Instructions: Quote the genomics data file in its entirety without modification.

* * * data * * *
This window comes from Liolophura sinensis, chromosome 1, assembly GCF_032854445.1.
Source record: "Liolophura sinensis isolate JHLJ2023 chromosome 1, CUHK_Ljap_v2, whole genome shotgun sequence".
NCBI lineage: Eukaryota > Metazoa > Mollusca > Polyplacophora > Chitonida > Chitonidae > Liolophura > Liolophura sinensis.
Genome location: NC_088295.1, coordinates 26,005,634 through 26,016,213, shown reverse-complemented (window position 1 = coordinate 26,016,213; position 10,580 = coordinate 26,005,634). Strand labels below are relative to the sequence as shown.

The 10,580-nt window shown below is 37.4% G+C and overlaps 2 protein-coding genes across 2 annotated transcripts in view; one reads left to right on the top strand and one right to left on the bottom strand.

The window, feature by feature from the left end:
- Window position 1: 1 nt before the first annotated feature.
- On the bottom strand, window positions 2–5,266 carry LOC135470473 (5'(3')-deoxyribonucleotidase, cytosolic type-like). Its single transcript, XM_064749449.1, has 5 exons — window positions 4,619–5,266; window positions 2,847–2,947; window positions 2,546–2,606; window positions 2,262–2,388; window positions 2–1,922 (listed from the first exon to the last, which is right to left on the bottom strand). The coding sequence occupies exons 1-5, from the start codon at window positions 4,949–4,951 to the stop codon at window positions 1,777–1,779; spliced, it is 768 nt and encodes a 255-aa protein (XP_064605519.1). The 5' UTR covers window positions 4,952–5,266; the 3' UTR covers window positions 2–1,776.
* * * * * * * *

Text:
This window comes from Liolophura sinensis, chromosome 1, assembly GCF_032854445.1.
Source record: "Liolophura sinensis isolate JHLJ2023 chromosome 1, CUHK_Ljap_v2, whole genome shotgun sequence".
NCBI lineage: Eukaryota > Metazoa > Mollusca > Polyplacophora > Chitonida > Chitonidae > Liolophura > Liolophura sinensis.
Genome location: NC_088295.1, coordinates 26,005,634 through 26,016,213, shown reverse-complemented (window position 1 = coordinate 26,016,213; position 10,580 = coordinate 26,005,634). Strand labels below are relative to the sequence as shown.

The 10,580-nt window shown below is 37.4% G+C and overlaps 2 protein-coding genes across 2 annotated transcripts in view; one reads left to right on the top strand and one right to left on the bottom strand.

The window, feature by feature from the left end:
- Window position 1: 1 nt before the first annotated feature.
- On the bottom strand, window positions 2–5,266 carry LOC135470473 (5'(3')-deoxyribonucleotidase, cytosolic type-like). Its single transcript, XM_064749449.1, has 5 exons — window positions 4,619–5,266; window positions 2,847–2,947; window positions 2,546–2,606; window positions 2,262–2,388; window positions 2–1,922 (listed from the first exon to the last, which is right to left on the bottom strand). The coding sequence occupies exons 1-5, from the start codon at window positions 4,949–4,951 to the stop codon at window positions 1,777–1,779; spliced, it is 768 nt and encodes a 255-aa protein (XP_064605519.1). The 5' UTR covers window positions 4,952–5,266; the 3' UTR covers window positions 2–1,776.